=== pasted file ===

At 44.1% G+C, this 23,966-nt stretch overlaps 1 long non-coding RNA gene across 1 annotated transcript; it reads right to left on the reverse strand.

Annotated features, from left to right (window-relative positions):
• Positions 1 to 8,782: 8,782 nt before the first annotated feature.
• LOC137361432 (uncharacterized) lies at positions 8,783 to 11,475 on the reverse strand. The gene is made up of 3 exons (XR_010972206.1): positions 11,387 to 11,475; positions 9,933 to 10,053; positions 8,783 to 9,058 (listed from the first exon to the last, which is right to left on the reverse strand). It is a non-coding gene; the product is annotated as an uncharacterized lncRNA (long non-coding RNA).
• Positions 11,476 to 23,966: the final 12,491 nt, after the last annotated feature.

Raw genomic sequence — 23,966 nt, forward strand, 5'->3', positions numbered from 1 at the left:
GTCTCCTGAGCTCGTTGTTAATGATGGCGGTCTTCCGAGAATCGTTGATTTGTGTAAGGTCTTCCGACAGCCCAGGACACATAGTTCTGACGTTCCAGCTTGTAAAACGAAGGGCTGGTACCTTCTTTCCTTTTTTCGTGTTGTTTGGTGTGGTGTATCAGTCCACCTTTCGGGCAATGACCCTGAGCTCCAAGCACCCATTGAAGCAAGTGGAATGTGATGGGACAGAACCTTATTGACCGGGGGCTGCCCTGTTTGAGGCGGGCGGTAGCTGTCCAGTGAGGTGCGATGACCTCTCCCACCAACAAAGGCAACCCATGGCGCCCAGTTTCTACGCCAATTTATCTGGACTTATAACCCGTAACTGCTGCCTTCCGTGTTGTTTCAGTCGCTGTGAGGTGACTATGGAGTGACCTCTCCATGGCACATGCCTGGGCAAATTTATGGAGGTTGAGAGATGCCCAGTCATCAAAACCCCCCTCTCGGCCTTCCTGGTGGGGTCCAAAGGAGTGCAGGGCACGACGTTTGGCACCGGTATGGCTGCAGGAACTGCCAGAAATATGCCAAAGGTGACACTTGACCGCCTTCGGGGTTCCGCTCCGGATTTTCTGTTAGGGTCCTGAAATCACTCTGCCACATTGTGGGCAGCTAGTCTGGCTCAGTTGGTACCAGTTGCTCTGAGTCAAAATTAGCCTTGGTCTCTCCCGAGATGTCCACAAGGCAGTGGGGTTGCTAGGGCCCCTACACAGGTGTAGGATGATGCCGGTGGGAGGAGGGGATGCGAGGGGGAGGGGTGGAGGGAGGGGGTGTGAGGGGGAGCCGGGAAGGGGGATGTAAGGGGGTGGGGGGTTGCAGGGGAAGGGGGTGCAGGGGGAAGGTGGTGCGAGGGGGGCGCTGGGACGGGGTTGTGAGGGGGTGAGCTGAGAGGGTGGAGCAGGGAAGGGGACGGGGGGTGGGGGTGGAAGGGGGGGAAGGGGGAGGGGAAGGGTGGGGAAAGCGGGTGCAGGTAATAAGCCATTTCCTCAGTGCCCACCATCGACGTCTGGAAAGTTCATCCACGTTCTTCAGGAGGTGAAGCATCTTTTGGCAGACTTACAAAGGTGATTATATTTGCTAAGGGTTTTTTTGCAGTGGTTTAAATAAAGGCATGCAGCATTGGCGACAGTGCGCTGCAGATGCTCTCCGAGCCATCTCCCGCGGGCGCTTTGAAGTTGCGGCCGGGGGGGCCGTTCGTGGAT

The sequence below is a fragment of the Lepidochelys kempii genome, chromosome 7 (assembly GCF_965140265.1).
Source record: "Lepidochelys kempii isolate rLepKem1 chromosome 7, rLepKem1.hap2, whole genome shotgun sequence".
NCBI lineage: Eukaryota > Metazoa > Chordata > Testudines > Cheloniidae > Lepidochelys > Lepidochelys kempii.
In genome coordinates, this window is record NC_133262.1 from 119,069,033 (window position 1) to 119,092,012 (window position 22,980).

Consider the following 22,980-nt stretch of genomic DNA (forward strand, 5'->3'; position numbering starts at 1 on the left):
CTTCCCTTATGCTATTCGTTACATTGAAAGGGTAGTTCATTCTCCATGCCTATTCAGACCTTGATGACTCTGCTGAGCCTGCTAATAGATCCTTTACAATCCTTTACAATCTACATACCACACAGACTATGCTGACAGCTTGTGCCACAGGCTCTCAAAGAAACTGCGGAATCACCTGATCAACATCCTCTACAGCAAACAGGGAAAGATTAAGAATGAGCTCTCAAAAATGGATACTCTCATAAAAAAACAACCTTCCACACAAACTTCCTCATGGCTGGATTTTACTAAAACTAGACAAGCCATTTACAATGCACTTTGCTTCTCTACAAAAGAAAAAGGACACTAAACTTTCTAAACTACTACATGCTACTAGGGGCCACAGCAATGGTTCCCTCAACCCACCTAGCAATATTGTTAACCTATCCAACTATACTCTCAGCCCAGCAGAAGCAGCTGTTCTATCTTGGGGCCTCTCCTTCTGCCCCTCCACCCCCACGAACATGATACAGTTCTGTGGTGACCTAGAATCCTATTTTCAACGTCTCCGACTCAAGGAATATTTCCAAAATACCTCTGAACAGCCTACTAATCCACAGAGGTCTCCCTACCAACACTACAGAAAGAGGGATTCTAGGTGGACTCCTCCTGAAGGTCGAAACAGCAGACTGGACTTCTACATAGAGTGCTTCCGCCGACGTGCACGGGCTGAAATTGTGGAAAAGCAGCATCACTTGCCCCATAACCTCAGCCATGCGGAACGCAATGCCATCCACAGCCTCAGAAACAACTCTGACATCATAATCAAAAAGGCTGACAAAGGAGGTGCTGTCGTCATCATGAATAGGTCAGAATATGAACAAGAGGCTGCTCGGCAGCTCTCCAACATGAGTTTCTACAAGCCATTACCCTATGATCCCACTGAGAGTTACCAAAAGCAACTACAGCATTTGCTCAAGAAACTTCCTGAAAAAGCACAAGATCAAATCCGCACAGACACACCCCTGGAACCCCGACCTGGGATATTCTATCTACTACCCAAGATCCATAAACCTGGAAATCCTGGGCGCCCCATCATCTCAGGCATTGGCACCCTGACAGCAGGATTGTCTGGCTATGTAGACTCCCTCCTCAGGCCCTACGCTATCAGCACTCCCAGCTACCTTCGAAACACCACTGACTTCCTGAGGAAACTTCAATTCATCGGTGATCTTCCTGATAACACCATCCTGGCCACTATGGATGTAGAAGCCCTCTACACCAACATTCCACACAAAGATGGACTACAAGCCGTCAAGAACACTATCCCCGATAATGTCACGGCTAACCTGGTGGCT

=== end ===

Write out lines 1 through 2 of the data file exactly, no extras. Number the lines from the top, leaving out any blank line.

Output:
At 44.1% G+C, this 23,966-nt stretch overlaps 1 long non-coding RNA gene across 1 annotated transcript; it reads right to left on the reverse strand.

Annotated features, from left to right (window-relative positions):